Arizona Shouldn’t Follow Texas’s Anti-Water-Break Actions
Texas eliminated mandated water breaks for construction workers by passing House Bill 2127. The bill was approved by the legislature, signed by the governor, and will go into effect on September 1, 2023.
This new law eliminates local ordinances, affecting businesses throughout the state, including those that established minimum breaks in the workplace. It nullifies the ordinances enacted by Dallas and Austin that mandate 10-minute breaks every four hours, allowing construction workers to drink water, and preempts a similar ordinance in San Antonio.
Why Was It a Bad Idea for Texas to Eliminate Water Breaks?
In 2019, there were 43 worker fatalities due to environmental heat exposure in the U.S., as reported by the Bureau of Labor Statistics (BLS). Heat waves in Texas have made construction workers more vulnerable to heat-related death. In 2022, Texas experienced a severe drought and its second-hottest summer on record.
Designed to curb progressive policies in liberal-leaning cities, HB 2127 restricts local governments from creating ordinances that go beyond what is dictated by state law in various industries, such as business, agriculture, natural resources, and labor. Proponents of this law claim that legislation to guarantee water breaks for construction workers is unnecessary because the right to a safe work environment is already guaranteed under OSHA. However, there is no OSHA national standard for heat-related illnesses. The responsibility to keep workers safe lies with employers under OSHA, yet workers continue to be injured or killed.
Water breaks are essential for workers toiling on construction sites in high temperatures. It is dangerous to work in extreme heat. Regular rest breaks give workers a chance to hydrate and cool off. Otherwise, internal body temperatures can continue to rise. Workers can experience thirst, rash, irritability, and cramping. They may suffer heat exhaustion or heat stroke, with the following symptoms:
- Heat exhaustion: muscle cramps, dizziness, nausea or vomiting, headache, weakness, tiredness, cool, pale, clammy skin, or fainting.
- Heat stroke: throbbing headache, confusion, dizziness, nausea; hot, red, dry, or damp skin; rapid and strong pulse; body temperature above 103°F; fainting, coma, seizure, death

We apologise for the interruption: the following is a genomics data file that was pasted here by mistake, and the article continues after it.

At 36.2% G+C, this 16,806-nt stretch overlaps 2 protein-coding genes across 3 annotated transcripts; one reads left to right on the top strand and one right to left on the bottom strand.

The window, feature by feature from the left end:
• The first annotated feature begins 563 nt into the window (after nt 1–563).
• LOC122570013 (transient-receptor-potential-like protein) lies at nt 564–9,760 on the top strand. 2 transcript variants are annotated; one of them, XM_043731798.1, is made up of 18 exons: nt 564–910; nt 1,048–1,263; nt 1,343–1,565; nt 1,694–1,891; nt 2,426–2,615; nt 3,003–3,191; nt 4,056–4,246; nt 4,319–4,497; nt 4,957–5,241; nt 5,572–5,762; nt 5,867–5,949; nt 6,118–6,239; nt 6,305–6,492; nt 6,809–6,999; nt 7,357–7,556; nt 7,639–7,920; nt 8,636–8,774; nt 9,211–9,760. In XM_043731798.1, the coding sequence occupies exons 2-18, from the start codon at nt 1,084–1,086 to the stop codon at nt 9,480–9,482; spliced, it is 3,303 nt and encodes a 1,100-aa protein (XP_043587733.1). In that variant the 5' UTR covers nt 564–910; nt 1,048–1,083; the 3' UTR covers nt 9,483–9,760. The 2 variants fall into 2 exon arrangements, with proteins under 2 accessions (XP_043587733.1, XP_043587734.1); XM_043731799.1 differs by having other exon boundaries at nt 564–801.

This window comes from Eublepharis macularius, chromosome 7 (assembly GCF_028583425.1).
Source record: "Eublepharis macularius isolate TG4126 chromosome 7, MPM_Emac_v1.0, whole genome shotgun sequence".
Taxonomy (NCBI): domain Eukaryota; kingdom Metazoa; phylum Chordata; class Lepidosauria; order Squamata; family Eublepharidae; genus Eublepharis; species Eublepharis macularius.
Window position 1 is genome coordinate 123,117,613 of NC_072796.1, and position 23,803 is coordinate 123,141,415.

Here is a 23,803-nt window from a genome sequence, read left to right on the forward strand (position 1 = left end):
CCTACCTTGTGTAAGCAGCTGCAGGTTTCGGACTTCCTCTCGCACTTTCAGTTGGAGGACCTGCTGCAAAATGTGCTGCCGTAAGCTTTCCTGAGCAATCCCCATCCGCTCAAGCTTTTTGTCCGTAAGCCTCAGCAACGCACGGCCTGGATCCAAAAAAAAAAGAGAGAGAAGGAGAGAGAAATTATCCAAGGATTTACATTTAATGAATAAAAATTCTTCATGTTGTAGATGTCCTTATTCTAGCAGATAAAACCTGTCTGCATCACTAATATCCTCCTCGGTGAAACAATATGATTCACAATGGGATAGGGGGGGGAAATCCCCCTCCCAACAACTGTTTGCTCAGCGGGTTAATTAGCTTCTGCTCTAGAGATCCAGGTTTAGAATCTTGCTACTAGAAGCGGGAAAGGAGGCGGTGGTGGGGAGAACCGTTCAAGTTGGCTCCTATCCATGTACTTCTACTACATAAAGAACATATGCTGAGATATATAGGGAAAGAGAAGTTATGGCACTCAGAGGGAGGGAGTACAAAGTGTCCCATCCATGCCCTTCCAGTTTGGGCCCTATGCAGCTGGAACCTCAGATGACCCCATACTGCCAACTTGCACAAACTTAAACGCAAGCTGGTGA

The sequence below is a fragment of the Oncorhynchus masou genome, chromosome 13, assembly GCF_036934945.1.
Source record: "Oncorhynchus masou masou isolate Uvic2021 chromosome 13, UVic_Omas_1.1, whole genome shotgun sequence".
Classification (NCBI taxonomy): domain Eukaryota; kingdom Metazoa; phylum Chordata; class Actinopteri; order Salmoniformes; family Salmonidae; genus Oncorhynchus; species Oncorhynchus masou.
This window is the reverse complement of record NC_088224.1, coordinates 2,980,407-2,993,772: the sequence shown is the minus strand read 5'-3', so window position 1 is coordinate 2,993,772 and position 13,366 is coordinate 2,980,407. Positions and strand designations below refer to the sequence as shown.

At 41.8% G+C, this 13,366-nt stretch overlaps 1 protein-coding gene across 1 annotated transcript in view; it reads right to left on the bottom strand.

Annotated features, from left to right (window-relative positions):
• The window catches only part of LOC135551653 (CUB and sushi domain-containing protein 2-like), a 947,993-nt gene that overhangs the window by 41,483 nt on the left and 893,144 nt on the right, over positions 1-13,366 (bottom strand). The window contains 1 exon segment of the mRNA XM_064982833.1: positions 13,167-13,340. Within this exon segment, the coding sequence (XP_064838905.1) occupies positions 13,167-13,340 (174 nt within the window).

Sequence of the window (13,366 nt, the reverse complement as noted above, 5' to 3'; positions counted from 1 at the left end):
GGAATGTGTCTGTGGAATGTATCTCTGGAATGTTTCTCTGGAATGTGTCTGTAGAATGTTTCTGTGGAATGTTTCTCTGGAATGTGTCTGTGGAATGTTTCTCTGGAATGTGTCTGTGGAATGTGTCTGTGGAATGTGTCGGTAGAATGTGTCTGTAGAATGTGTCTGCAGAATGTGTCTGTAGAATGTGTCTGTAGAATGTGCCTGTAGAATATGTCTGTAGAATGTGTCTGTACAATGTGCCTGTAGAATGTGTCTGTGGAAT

What Are Current Arizona Laws About Water on Construction Sites?
The legislature passed Arizona House Bill 2684 on March 24, 2020. Section 23-206 pertains to heat illness prevention for workers in agriculture, construction, landscaping, oil and gas extraction, and transportation or delivery of agricultural products, construction materials, or other heavy materials.
Under this law, employers must provide access to safe drinking water at no cost to employees, using a baseline of one cup of cool water per 15 to 20 minutes. Electrolytes must also be provided if employees are sweating heavily for more than two hours.
Suffering Harm from Dehydration: Your Rights and Legal Options
If denial of water by your employer resulted in illness, you may have a claim for compensation. If you have lost a loved one because of a heat-related illness caused by the denial of water in the workplace, your family may have a wrongful death claim against responsible parties.
Your best course of action is to consult with an experienced personal injury attorney immediately. Your attorney can tell you if you have a case and what damages you may be entitled to claim.
Call The Husband & Wife Law Team for Skilled Legal Representation
The Husband & Wife Law Team in Phoenix, Arizona, has extensive experience and has been recognized for our commitment to providing compassionate and skilled legal counsel. The Husband & Wife Law Team is a Better Business Bureau “A+” rated law firm, with Mark and Alexis Breyer having recently been named some of the top injury lawyers in the Phoenix valley by North Valley Magazine.
We have the knowledge and resources to thoroughly investigate your case, determine liability, and pursue the compensation you deserve. If you have suffered harm due to dehydration or a heat-related illness while on the job, don’t hesitate to let our Phoenix on the job injury lawyers know what happened. Reach out to us at (602) 457-6222 to schedule a free initial consultation with no obligation. Let’s see how we can help.
Get Help Now
During a free consultation, we will look at the important aspects of your case, answer your questions, and explain your legal rights and options clearly. All submissions are confidentially reviewed by Mark Breyer.
Confidentially reviewed by Attorney Mark Breyer